Sixty years ago today, Marilyn Monroe mesmerized a crowd of lucky onlookers while her white dress blew suggestively above her knees — and sometimes over her head. It was 1954, and the director Billy Wilder was filming a scene of the film The Seven Year Itch on Lexington Avenue between 52nd and 53rd Street in New York City. In the script, Monroe and co-star Tom Ewell exit a movie theater and a breeze from the subway passing below lifts Monroe’s skirt. Instead of rushing to cover her legs, as any decent woman of that era would have, Monroe exclaims, “Isn't it delicious?”
Even if you have not seen the film, you have seen the photographs. The whole world has for decades, although not everyone knows the story behind the photographs or the name of the photographer who had the "flying skirt" idea in the first place. Melissa Stevens, the granddaughter of photographer Sam Shaw, shares her grandfather's experience with the blonde bombshell:
The photographer was Sam Shaw, and he was also my grandfather. In 1951, Sam met Marilyn on the set of the film Viva Zapata. He was the set photographer and she was an unknown out-of-work actress. Marilyn drove Sam to and from the set everyday because as a New Yorker, he did not have a driver’s license. The two independent spirits instantly connected and became lifelong friends and collaborators.
A few years later Sam was asked to be the special still photographer for The Seven Year Itch, starring his friend Marilyn Monroe, who was now famous. It was his idea to use a picture from the movie theater scene as the logo to promote the film, and it was his job to create the images.
The idea originated from an earlier photoshoot that Sam orchestrated in the 1940’s for Friday magazine. It featured a sailor and a young girl at Coney Island playing in a wind tunnel. A playful photograph showing the girl’s skirt moving from the wind appeared on the cover and the magazine sold out immediately. Over a decade later, when Sam read the script for The Seven Year Itch, he saw a chance to revisit this “skirt-blowing” idea and turned it into one of the most memorable images ever created.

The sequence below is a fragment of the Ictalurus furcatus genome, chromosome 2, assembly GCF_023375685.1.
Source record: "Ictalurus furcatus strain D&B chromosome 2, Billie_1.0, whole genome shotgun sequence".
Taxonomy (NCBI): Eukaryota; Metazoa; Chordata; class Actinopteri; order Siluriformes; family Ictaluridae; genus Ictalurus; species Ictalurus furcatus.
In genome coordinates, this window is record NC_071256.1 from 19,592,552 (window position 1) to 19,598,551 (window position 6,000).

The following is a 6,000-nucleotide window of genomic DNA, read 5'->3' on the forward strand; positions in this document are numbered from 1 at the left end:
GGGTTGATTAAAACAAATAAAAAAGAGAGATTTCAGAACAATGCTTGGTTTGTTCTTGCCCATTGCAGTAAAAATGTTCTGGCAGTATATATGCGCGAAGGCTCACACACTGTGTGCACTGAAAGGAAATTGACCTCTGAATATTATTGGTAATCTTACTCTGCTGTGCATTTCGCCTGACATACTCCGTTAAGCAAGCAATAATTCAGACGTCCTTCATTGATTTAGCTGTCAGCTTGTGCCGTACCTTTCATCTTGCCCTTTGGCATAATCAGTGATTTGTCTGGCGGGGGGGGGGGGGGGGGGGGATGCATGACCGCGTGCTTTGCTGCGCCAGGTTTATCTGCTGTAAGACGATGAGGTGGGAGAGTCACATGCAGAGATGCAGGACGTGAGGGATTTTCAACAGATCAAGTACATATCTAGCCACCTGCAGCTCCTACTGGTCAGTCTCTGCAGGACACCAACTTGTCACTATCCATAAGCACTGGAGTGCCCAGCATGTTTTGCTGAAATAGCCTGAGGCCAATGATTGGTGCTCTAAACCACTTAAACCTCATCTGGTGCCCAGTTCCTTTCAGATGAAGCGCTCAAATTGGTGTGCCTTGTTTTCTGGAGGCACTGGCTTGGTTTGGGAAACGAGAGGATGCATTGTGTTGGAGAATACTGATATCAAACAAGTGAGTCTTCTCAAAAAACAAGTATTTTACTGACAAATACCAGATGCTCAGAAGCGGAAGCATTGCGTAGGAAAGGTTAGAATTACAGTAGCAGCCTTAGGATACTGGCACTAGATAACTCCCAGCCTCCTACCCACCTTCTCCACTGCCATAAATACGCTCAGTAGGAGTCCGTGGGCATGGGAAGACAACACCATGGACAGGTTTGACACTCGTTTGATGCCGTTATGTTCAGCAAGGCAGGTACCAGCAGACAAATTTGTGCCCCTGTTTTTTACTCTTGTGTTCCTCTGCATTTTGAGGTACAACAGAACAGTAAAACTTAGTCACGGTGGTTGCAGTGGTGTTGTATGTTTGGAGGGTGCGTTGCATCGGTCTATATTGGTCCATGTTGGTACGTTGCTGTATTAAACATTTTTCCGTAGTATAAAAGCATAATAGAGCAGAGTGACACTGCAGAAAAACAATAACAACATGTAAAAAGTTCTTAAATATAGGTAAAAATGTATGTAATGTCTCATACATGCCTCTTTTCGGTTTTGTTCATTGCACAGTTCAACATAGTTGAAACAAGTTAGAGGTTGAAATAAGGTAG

Most people also don't know there were two separate shoots. One was a publicity event in New York where a large crowd of bystanders and the press were invited to create hype. The noise of the crowd rendered the film footage unusable and Billy Wilder reshot the scene on a closed soundstage in Los Angeles. Only my grandfather, the set photographer, was allowed into the studio.
In New York, front row access was reserved for Sam. Amidst the roar of the crowd, Marilyn turned, looked directly at her friend and called out “Hi, Sam Spade.” Marilyn gave all her friends nicknames and this one was inspired by Humphrey Bogart’s character from The Maltese Falcon. Sam clicked the camera and captured Marilyn in what he always referred to as “her composition.” Sixty years later, Marilyn’s powerful pose and Sam’s pictures continue to captivate.